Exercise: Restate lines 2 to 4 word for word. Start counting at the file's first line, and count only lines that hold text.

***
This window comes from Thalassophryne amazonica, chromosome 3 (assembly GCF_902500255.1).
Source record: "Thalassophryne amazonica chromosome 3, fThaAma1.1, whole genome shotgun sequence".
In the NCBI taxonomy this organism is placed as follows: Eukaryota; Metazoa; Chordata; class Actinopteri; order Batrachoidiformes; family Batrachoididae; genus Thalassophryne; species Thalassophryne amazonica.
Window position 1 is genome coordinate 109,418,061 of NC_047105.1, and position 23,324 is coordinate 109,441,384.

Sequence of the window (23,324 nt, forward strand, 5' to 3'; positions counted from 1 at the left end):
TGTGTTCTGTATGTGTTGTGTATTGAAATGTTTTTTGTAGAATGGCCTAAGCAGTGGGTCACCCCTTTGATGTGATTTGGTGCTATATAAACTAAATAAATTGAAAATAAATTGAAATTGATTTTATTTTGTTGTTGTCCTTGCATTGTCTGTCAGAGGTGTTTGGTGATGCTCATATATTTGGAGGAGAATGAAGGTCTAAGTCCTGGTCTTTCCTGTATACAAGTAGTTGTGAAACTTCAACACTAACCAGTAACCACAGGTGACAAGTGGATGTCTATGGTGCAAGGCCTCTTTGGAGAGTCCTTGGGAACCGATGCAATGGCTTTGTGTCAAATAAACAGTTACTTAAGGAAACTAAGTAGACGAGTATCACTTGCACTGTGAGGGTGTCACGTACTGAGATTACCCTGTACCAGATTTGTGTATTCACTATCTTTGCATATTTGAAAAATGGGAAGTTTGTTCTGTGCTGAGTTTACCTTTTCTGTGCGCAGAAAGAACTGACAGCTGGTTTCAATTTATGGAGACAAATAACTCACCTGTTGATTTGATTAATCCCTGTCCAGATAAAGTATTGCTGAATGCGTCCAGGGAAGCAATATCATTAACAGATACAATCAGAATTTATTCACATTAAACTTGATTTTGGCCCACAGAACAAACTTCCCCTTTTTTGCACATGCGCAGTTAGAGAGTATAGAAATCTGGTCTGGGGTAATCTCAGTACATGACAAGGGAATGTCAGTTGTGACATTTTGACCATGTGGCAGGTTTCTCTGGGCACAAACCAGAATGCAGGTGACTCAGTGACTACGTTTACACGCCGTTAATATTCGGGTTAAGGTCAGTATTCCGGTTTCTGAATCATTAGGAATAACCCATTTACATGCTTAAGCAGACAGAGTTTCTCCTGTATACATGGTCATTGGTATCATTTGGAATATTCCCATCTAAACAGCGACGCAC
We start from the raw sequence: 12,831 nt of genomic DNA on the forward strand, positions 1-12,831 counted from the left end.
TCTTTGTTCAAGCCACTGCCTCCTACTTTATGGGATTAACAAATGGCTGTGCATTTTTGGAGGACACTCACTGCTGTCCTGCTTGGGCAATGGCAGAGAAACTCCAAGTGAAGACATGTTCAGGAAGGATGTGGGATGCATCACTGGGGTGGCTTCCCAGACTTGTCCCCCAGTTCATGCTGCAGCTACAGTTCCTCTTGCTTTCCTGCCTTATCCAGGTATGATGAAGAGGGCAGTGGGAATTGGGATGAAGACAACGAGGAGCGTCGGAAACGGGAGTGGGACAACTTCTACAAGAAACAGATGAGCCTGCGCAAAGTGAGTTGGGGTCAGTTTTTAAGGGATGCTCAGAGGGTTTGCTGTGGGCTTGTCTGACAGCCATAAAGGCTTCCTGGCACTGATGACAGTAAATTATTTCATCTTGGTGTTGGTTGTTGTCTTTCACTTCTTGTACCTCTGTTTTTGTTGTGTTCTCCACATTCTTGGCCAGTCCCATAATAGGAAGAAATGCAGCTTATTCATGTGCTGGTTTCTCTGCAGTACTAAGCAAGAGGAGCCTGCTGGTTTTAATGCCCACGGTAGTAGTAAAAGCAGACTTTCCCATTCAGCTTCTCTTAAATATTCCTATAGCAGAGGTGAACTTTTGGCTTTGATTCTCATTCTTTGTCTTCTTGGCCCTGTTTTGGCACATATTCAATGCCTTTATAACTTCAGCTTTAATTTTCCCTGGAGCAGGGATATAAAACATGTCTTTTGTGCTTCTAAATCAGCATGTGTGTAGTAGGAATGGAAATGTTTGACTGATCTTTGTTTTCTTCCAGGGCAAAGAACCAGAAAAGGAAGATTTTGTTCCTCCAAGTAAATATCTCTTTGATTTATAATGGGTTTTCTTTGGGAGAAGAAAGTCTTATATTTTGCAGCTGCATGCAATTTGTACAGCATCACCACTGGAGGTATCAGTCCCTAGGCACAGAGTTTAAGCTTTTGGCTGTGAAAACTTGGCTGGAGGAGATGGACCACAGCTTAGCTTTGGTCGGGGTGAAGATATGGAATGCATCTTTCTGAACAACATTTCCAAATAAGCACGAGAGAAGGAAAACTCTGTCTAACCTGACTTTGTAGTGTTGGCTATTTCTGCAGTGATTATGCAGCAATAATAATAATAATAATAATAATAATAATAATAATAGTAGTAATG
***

Source record: "Thalassophryne amazonica chromosome 3, fThaAma1.1, whole genome shotgun sequence".
In the NCBI taxonomy this organism is placed as follows: Eukaryota; Metazoa; Chordata; class Actinopteri; order Batrachoidiformes; family Batrachoididae; genus Thalassophryne; species Thalassophryne amazonica.
Window position 1 is genome coordinate 109,418,061 of NC_047105.1, and position 23,324 is coordinate 109,441,384.